Who will help an UNWED Mom for 9 months and perhaps 6 mo. thereafter in helping decision making options to keep her child. Not the “home” that houses her only to get that adoption control.
    As you walk thru the doorway, fearful, broke, alone full of sadness and shame this home is your salvation and these social workers are your angels. Then one of them walks up to you and puts their arms around you thats the comfort you live with for the 9 months. You are now owned, controlled and indebted. Sound familiar?

  7. The only reason for these HOMES, whatever name you call them, was that unwed pregnant woman had to be sent away. Remove that, I say. It would have been better, in whatever era, if we had been allowed to stay where we were — with our families, or with friends, in our apartments, or whatever — without the stigma and intrusion of adoption brokers. With the support of family and friends, we might never have lost our children. I did not go to one of those places. I lived in a private home, set up by a private adoption attorney, but the intention was the same. I was just waiting out my time, to finish my pregnancy, deliver, and give up my child for one his clients. Looking back, there was no coercion, just that expectation that that was what I was there for. No opening or support for any other option.
    I agree, without “homes” or other unnatural placement or conditions, we might have had a shot at avoiding this horrendous loss.

  8. The day there truly are homes for mothers and children, with no expectation, prejudice, or pressure toward adoption will be a wonderful, wonderful day.
    Sometimes I despair, but hope springs eternal.
    In my old age, I dream of having a small working farm and a rambling house, which I will use to take in young moms and really support them. It is just a dream right now, but perhaps one day…

  9. My mom had unprotected sex at age 15. She hid her pregnancy all 9 months in fear of being sent away.She was scared and I feel this to my core. She was 16 when she had me(April 1974). She had five sisters(one special needs sister) and four brothers. Her father was dying of cancer. She says her reason for relinquishing me was she wanted me to have a father. Her family was/is Roman Catholic. My “catholic clean wedded adopted mother and father” couldn’t have their first choice of having their own children so they act like they decided to help a poor young unwed mother out. And my mother tells herself she did an unselfish deed for some unfortunate people unable to have children. Well…when anything went wrong in my adopted family it was usually genetics to blame. Adoption was the solution for my mom and her huge family. She choose them over me. They had a full family fighting cancer, dealing with special needs, and they couldn’t have anymore. I learned after my reunion… my mom got married had three more children and divorced. I met her in 1992 after she was divorced. She remarried in 1993 to a man with two step children. She didn’t have time for me. I was in the picture and out of the picture. After I had my four kids…she had them call her grandma. In 2005 her son died of brain cancer at the age of 24. Now me/we are nothing to her again. How is that for framing? Adoption sucks the very life out of people. I’ve heard worse adoption stories and most are better left unsolved.I think most young girls are afraid to leave what is familiar to them about family. She had a choice in 1974 and picked life without me then used me for a short time and dumped me/”now us” again.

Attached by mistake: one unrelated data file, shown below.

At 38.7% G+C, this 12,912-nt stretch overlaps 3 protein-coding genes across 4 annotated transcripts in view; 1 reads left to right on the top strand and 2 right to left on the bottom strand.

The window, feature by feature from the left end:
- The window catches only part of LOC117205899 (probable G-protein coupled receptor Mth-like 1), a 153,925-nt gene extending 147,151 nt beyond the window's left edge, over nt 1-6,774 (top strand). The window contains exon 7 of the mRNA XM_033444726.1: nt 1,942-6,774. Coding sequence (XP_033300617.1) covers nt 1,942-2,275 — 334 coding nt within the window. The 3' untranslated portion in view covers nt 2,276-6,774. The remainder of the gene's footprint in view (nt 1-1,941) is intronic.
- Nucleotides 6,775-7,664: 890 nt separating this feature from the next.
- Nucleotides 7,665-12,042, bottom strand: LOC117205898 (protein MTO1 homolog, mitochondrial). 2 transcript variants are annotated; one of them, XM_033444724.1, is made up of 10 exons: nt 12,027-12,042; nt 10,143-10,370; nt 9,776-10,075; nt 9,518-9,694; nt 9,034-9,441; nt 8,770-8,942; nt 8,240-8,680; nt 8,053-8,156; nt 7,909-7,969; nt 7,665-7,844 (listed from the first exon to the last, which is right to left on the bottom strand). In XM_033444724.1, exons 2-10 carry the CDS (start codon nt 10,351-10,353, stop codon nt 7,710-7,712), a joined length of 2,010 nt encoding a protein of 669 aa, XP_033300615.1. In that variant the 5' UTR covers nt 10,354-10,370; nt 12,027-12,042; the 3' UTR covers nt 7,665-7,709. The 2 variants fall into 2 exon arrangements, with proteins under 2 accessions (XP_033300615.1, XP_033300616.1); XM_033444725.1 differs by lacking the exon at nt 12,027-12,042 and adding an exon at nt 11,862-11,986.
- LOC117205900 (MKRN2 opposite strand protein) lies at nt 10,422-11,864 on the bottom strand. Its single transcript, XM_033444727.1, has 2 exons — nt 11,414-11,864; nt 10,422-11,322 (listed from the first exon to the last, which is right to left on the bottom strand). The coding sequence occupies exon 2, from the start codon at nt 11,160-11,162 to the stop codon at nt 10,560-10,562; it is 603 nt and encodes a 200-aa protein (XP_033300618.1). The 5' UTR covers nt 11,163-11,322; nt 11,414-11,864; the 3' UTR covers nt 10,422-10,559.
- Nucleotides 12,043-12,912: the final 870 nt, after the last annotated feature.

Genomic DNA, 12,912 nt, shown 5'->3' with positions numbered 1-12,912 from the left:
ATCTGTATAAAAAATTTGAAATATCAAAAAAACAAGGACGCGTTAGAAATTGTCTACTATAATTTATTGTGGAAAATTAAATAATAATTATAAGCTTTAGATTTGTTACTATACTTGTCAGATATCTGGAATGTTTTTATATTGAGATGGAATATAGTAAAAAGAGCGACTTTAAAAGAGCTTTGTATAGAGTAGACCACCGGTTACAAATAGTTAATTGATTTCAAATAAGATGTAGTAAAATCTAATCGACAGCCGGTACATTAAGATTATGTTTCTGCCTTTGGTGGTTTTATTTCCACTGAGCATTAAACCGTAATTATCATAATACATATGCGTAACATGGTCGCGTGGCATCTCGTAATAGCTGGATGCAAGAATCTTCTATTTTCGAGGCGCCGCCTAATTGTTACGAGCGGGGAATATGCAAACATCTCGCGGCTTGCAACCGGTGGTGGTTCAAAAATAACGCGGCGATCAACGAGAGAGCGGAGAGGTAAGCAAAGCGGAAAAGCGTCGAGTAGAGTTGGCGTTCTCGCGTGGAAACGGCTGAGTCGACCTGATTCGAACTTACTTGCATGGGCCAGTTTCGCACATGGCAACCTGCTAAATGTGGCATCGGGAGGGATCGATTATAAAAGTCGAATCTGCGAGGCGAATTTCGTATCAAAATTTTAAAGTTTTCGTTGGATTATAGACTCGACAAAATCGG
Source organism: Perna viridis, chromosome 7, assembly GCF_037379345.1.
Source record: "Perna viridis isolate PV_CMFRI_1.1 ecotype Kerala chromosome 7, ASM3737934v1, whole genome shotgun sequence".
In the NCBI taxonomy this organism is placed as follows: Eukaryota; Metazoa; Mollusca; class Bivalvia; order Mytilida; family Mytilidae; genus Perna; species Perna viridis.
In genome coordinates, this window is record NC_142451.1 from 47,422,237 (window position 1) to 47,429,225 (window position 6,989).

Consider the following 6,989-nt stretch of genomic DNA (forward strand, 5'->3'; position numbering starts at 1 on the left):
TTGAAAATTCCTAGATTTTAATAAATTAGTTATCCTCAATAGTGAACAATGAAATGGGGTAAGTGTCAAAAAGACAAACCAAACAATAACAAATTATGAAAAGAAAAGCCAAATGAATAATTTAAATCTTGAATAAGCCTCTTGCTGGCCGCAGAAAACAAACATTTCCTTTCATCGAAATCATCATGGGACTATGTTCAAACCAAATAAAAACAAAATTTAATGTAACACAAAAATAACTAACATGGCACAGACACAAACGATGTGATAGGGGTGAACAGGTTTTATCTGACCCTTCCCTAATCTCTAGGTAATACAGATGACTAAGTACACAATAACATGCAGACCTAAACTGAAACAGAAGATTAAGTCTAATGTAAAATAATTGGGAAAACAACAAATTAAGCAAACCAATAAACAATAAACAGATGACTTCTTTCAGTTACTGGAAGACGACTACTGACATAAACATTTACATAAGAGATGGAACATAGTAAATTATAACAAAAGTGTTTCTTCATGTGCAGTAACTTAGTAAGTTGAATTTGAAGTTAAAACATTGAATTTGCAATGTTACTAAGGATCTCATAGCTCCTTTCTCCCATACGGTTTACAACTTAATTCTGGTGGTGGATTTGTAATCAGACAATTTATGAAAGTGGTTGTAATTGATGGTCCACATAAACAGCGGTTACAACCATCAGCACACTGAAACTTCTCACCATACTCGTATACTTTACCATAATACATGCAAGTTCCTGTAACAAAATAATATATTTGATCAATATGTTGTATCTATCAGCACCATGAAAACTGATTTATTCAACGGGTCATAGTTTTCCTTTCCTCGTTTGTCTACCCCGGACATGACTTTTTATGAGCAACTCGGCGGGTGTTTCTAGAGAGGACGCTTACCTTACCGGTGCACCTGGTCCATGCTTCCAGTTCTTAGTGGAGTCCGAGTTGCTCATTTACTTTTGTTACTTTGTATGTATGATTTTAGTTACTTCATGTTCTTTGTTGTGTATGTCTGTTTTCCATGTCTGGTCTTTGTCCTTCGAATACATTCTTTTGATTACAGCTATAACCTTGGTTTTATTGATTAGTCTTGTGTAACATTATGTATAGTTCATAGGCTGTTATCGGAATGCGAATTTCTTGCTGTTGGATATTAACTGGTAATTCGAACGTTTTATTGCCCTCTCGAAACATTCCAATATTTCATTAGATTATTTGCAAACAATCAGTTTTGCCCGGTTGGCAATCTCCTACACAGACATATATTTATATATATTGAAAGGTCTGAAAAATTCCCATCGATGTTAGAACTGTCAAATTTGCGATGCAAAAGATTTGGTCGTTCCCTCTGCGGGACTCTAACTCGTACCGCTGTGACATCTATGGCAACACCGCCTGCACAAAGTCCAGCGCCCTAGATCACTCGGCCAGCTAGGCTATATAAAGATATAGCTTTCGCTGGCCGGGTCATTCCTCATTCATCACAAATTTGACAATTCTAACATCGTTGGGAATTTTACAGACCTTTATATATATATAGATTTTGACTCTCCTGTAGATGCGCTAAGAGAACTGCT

A home for mother and child(s) is a the right term over “unwed mothers home.”

  10. I was concieved from rape. My mother did choose to go to a home for unwed mothers (popular in 60’s/70’s). She put me up for adoption. I was adopted at birth and had a wonderful childhood and located my birthmother and ALL of her family 20yrs ago. My mother has told me her story and her experience in the home. She is thankful and so am I. The term “home for unwed mothers”, is dated and should be changed but like any buisness or blog out there…there are great ones and those that were not thought out. I always felt the “homes” were a way to provide another alternative to abortion. That is how my mother felt. She was ashamed and alone and didnt want to abort. If she had not found the home to “hide” while she was pregnant, she most likely would have aborted.